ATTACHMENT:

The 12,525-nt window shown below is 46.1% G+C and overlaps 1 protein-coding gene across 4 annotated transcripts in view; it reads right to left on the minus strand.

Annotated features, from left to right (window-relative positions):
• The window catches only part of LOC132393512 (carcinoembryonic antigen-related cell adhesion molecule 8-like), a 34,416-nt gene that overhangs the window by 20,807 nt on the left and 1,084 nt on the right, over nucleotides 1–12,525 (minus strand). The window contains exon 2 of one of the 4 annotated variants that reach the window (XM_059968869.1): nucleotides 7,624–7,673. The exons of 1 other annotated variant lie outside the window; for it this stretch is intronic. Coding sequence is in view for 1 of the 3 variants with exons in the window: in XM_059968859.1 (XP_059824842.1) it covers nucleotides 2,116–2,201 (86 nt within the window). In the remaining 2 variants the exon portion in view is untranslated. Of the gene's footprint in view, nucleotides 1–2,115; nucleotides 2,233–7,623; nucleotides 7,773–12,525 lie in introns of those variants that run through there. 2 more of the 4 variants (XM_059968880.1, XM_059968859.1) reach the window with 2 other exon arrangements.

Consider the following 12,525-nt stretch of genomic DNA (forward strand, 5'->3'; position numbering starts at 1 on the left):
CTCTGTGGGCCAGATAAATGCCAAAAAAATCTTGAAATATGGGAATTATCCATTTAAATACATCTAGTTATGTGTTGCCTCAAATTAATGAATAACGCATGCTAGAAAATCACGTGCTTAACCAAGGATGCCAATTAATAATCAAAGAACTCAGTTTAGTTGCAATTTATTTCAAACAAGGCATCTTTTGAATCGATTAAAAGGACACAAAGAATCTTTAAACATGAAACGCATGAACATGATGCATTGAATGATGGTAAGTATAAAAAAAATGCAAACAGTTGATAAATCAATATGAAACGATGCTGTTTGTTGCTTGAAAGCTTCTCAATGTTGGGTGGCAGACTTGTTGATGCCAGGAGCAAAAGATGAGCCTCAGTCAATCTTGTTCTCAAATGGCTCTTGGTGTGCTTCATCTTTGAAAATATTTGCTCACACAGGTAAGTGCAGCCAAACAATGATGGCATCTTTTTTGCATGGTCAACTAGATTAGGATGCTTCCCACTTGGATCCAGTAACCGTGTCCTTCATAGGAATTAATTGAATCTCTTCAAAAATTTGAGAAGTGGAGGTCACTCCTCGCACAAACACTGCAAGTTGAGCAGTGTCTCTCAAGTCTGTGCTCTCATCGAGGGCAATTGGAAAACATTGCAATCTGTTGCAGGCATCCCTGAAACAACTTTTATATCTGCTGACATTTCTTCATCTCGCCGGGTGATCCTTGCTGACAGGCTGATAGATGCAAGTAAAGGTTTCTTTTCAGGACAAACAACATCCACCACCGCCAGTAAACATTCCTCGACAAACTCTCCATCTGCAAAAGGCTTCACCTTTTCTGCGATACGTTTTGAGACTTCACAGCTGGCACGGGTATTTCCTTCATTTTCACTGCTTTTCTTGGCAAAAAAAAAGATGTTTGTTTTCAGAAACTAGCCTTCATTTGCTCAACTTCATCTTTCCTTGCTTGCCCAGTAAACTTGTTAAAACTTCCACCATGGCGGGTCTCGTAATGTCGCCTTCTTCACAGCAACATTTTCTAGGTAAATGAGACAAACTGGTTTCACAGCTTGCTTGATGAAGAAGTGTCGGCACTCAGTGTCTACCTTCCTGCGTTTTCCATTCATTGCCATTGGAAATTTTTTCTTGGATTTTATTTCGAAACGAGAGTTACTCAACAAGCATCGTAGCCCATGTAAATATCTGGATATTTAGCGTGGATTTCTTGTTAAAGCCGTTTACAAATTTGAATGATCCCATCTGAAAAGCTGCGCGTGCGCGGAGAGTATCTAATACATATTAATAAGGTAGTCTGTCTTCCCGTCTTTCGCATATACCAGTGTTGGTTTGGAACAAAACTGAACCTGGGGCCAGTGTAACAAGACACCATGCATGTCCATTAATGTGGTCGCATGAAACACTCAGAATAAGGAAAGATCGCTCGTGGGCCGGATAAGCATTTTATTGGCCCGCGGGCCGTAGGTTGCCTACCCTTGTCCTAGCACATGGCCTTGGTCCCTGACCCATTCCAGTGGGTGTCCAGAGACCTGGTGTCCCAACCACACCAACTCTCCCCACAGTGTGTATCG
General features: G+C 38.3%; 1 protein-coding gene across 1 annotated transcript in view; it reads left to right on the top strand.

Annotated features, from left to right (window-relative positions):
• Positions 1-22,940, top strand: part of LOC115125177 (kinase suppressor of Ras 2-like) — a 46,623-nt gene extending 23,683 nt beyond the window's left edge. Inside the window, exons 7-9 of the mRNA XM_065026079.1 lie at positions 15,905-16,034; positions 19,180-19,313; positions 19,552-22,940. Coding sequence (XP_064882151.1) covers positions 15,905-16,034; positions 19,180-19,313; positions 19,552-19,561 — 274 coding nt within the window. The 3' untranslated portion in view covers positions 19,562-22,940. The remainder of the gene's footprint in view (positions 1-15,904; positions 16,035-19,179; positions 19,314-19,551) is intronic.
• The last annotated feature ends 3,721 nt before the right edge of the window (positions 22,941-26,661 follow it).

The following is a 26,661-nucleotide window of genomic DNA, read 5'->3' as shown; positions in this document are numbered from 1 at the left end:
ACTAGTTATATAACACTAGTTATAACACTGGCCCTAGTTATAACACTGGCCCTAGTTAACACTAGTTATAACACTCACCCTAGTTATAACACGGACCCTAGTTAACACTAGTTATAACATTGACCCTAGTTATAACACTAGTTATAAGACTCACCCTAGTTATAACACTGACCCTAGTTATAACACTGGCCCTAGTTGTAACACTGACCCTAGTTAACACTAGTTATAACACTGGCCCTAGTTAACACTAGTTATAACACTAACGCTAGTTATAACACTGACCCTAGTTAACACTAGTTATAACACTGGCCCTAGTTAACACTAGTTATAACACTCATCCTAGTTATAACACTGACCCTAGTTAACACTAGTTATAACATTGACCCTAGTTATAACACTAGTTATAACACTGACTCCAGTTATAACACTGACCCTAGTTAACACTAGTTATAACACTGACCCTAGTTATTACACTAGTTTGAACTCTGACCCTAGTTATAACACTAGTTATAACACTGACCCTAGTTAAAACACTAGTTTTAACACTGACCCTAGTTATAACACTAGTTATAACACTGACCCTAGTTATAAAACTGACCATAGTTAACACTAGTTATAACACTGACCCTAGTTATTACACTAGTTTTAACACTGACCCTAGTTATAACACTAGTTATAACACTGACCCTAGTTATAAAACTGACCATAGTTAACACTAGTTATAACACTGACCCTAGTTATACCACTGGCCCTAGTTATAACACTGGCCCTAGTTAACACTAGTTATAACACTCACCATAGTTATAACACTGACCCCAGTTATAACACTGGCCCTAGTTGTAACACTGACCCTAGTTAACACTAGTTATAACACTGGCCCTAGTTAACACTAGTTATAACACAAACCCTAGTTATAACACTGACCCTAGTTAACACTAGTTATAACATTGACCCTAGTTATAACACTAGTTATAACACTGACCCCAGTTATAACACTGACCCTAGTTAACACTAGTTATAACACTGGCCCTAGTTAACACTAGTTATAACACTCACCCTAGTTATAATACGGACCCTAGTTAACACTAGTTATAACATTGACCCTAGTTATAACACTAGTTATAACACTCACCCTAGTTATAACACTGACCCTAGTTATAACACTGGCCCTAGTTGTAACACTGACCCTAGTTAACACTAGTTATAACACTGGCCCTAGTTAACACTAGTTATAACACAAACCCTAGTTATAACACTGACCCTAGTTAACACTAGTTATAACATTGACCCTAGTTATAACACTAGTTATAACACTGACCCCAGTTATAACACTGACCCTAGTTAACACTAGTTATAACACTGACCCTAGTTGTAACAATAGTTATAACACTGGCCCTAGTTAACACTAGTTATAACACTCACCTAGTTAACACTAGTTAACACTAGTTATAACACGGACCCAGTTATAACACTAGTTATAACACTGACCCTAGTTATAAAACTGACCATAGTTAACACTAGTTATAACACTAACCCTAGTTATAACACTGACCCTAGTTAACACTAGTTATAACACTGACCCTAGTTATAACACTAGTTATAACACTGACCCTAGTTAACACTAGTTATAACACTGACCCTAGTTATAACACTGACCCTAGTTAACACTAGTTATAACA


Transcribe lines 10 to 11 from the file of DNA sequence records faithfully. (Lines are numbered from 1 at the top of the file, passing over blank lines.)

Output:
The following is a 26,661-nucleotide window of genomic DNA, read 5'->3' as shown; positions in this document are numbered from 1 at the left end:
ACTAGTTATATAACACTAGTTATAACACTGGCCCTAGTTATAACACTGGCCCTAGTTAACACTAGTTATAACACTCACCCTAGTTATAACACGGACCCTAGTTAACACTAGTTATAACATTGACCCTAGTTATAACACTAGTTATAAGACTCACCCTAGTTATAACACTGACCCTAGTTATAACACTGGCCCTAGTTGTAACACTGACCCTAGTTAACACTAGTTATAACACTGGCCCTAGTTAACACTAGTTATAACACTAACGCTAGTTATAACACTGACCCTAGTTAACACTAGTTATAACACTGGCCCTAGTTAACACTAGTTATAACACTCATCCTAGTTATAACACTGACCCTAGTTAACACTAGTTATAACATTGACCCTAGTTATAACACTAGTTATAACACTGACTCCAGTTATAACACTGACCCTAGTTAACACTAGTTATAACACTGACCCTAGTTATTACACTAGTTTGAACTCTGACCCTAGTTATAACACTAGTTATAACACTGACCCTAGTTAAAACACTAGTTTTAACACTGACCCTAGTTATAACACTAGTTATAACACTGACCCTAGTTATAAAACTGACCATAGTTAACACTAGTTATAACACTGACCCTAGTTATTACACTAGTTTTAACACTGACCCTAGTTATAACACTAGTTATAACACTGACCCTAGTTATAAAACTGACCATAGTTAACACTAGTTATAACACTGACCCTAGTTATACCACTGGCCCTAGTTATAACACTGGCCCTAGTTAACACTAGTTATAACACTCACCATAGTTATAACACTGACCCCAGTTATAACACTGGCCCTAGTTGTAACACTGACCCTAGTTAACACTAGTTATAACACTGGCCCTAGTTAACACTAGTTATAACACAAACCCTAGTTATAACACTGACCCTAGTTAACACTAGTTATAACATTGACCCTAGTTATAACACTAGTTATAACACTGACCCCAGTTATAACACTGACCCTAGTTAACACTAGTTATAACACTGGCCCTAGTTAACACTAGTTATAACACTCACCCTAGTTATAATACGGACCCTAGTTAACACTAGTTATAACATTGACCCTAGTTATAACACTAGTTATAACACTCACCCTAGTTATAACACTGACCCTAGTTATAACACTGGCCCTAGTTGTAACACTGACCCTAGTTAACACTAGTTATAACACTGGCCCTAGTTAACACTAGTTATAACACAAACCCTAGTTATAACACTGACCCTAGTTAACACTAGTTATAACATTGACCCTAGTTATAACACTAGTTATAACACTGACCCCAGTTATAACACTGACCCTAGTTAACACTAGTTATAACACTGACCCTAGTTGTAACAATAGTTATAACACTGGCCCTAGTTAACACTAGTTATAACACTCACCTAGTTAACACTAGTTAACACTAGTTATAACACGGACCCAGTTATAACACTAGTTATAACACTGACCCTAGTTATAAAACTGACCATAGTTAACACTAGTTATAACACTAACCCTAGTTATAACACTGACCCTAGTTAACACTAGTTATAACACTGACCCTAGTTATAACACTAGTTATAACACTGACCCTAGTTAACACTAGTTATAACACTGACCCTAGTTATAACACTGACCCTAGTTAACACTAGTTATAACA